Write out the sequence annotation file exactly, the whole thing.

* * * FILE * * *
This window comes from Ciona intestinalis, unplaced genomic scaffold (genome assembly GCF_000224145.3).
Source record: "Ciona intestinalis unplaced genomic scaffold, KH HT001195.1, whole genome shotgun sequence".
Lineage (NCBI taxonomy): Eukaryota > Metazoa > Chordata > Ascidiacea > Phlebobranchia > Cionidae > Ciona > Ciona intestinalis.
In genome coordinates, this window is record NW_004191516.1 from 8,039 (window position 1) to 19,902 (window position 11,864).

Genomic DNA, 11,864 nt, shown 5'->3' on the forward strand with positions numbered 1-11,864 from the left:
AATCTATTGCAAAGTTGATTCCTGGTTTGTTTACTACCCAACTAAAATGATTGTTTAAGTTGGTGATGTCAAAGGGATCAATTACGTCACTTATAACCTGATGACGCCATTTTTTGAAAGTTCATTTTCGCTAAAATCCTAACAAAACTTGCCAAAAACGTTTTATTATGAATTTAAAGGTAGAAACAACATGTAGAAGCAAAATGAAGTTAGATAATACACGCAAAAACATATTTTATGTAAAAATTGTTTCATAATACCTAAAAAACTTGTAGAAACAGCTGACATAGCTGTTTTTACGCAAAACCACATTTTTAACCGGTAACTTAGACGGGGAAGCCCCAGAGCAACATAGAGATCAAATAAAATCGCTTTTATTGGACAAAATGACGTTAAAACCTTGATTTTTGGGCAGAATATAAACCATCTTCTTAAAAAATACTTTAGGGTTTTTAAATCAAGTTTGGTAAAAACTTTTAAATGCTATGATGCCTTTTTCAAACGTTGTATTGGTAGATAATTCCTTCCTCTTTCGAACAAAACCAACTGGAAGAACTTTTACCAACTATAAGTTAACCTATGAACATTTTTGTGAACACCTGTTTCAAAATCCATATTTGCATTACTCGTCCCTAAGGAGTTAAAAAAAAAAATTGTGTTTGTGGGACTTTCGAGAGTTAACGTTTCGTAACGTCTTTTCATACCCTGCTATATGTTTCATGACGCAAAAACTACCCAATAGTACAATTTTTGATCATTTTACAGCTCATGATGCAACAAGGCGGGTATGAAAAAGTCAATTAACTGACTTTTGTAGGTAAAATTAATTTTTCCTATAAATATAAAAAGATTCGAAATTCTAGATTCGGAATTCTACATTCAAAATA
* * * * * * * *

This window comes from Ciona intestinalis, unplaced genomic scaffold (genome assembly GCF_000224145.3).
Source record: "Ciona intestinalis unplaced genomic scaffold, KH HT001195.1, whole genome shotgun sequence".
Lineage (NCBI taxonomy): Eukaryota > Metazoa > Chordata > Ascidiacea > Phlebobranchia > Cionidae > Ciona > Ciona intestinalis.
In genome coordinates, this window is record NW_004191516.1 from 8,039 (window position 1) to 19,902 (window position 11,864).

Genomic DNA, 11,864 nt, shown 5'->3' on the forward strand with positions numbered 1-11,864 from the left:
AATCTATTGCAAAGTTGATTCCTGGTTTGTTTACTACCCAACTAAAATGATTGTTTAAGTTGGTGATGTCAAAGGGATCAATTACGTCACTTATAACCTGATGACGCCATTTTTTGAAAGTTCATTTTCGCTAAAATCCTAACAAAACTTGCCAAAAACGTTTTATTATGAATTTAAAGGTAGAAACAACATGTAGAAGCAAAATGAAGTTAGATAATACACGCAAAAACATATTTTATGTAAAAATTGTTTCATAATACCTAAAAAACTTGTAGAAACAGCTGACATAGCTGTTTTTACGCAAAACCACATTTTTAACCGGTAACTTAGACGGGGAAGCCCCAGAGCAACATAGAGATCAAATAAAATCGCTTTTATTGGACAAAATGACGTTAAAACCTTGATTTTTGGGCAGAATATAAACCATCTTCTTAAAAAATACTTTAGGGTTTTTAAATCAAGTTTGGTAAAAACTTTTAAATGCTATGATGCCTTTTTCAAACGTTGTATTGGTAGATAATTCCTTCCTCTTTCGAACAAAACCAACTGGAAGAACTTTTACCAACTATAAGTTAACCTATGAACATTTTTGTGAACACCTGTTTCAAAATCCATATTTGCATTACTCGTCCCTAAGGAGTTAAAAAAAAAAATTGTGTTTGTGGGACTTTCGAGAGTTAACGTTTCGTAACGTCTTTTCATACCCTGCTATATGTTTCATGACGCAAAAACTACCCAATAGTACAATTTTTGATCATTTTACAGCTCATGATGCAACAAGGCGGGTATGAAAAAGTCAATTAACTGACTTTTGTAGGTAAAATTAATTTTTCCTATAAATATAAAAAGATTCGAAATTCTAGATTCGGAATTCTACATTCAAAATA